Meet Lynn Nadel, the Fred Kavli Keynote Speaker at the APS 2018 Convention
APS Fellow Lynn Nadel’s scientific exploration of the hippocampus has led to groundbreaking developments in understanding how space and memory are represented in the brain. He coauthored the seminal book The Hippocampus as a Cognitive Map with John O’Keefe. Together, they received the 2006 Grawemeyer Award to honor their outstanding ideas in psychology that have had broad impact. I am delighted that Lynn Nadel will deliver the Fred Kavli Keynote Address on May 24, 2018, at the 30th APS Annual Convention in San Francisco.
To give students and young researchers a flavor for the professional path that one takes in building a career in psychological science, I asked Lynn — the Regent’s Professor of Psychology at the University of Arizona — about his journey through the science of spatial memory. It is both instructive and inspiring to learn that Lynn’s path to his outstanding career and scientific contributions has not always been straightforward but his commitment to science has never wavered. -APS President Suparna Rajaram
What piqued your interest in the general area of your research?
As a graduate student in Donald Hebb’s Psychology Department at McGill University in the 1960s, and interacting on a regular basis with Peter and Brenda Milner, it was impossible not to be interested in memory and in how the brain did it — with a particular focus on the hippocampus, of course.
Can you share with us a little about your educational path, and whether/how it led you to pursue research in psychological science?
I went to Stuyvesant High School in New York, then to McGill as an undergraduate student because it had a great chemistry program (my interest in which lasted less than a semester). Taking Hebb’s Introductory Psychology course was all I needed to jump head first into biological science in general and psychology in particular.
Did you take any detours along the journey to where you are today, and if so, how would you describe the significance of these markers?
More detours than direct paths, at least at the outset. My first tenure-track position was at the University of Arizona in 1985, 18 years after I got my PhD. In between, I spent 10 years in Europe (Prague, London, Bergen), then some time at the University of California, San Diego, the University of California, Irvine, and Dalhousie University in Nova Scotia. All this change was both invigorating and time-consuming.
What have been the most exciting parts of your scientific career?
The 6 years I spent at University College London on the academic staff in the Department of Anatomy, working with my friend from graduate school and now colleague John O’Keefe on the development of the cognitive map theory of hippocampal function, was a period of intense intellectual excitement and a fantastic match between two minds. Nothing is more fun than that kind of collaboration. I had a similar experience with Morris Moscovitch while he was on sabbatical in Arizona for a year.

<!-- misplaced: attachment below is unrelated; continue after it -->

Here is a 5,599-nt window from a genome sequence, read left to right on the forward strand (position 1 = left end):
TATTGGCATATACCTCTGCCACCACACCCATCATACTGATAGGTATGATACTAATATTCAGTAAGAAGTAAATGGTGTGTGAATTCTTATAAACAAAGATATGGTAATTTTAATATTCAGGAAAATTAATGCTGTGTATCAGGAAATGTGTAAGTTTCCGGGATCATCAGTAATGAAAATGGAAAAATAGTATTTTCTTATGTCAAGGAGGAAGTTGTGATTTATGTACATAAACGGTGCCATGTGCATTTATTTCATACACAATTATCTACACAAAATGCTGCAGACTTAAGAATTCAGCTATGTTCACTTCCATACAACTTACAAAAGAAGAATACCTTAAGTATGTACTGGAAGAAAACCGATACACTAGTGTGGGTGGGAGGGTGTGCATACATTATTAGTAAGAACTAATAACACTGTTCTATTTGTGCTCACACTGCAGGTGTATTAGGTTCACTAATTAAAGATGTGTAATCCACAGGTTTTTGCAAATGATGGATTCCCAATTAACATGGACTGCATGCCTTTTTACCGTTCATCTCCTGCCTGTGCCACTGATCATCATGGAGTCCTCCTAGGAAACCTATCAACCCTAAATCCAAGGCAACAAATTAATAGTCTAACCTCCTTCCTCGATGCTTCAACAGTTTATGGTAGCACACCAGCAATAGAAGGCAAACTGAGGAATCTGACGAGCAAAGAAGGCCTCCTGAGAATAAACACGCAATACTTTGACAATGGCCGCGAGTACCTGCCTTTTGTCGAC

Did you face any obstacles in pursuing your scientific projects?
Not having a real job was definitely an obstacle on occasion. Having five kids was not exactly an obstacle, but it certainly demanded lots of my time, especially as I was a single father for a good number of years.
How have you balanced research demands with teaching and administrative responsibilities?
Not very well. When I look back at my CV during the years I was department head at Arizona, I can see that I paid a price in personal productivity. But I got great satisfaction out of helping to build a strong department with wonderful colleagues and doing things to help them succeed. I’m now Chair of the Faculty at Arizona, a very demanding position, and it’s a good thing it has come at what is certainly the end stage of my academic career.
What/who have been major influences in your academic career?
Donald O. Hebb, Dalbir Bindra, Peter and Brenda Milner, Jan Bures, Olga Buresova, John O’Keefe, Morris Moscovitch, Pat Wall, JZ Young, and E.C. Tolman.
What’s been your guiding compass in your academic career?
Ask big questions, be flexible, stay curious, and work with smart people.
What advice do you have for handling rejections from journals?
Go home, have whatever you have to relax. Eat a good meal, go see a stimulating movie. Then revise the paper and submit it somewhere else.
What advice, in general, would you give budding scientists around the world?
Make communicating what you do to the public a central part of your training and your approach to science as you begin and continue your careers.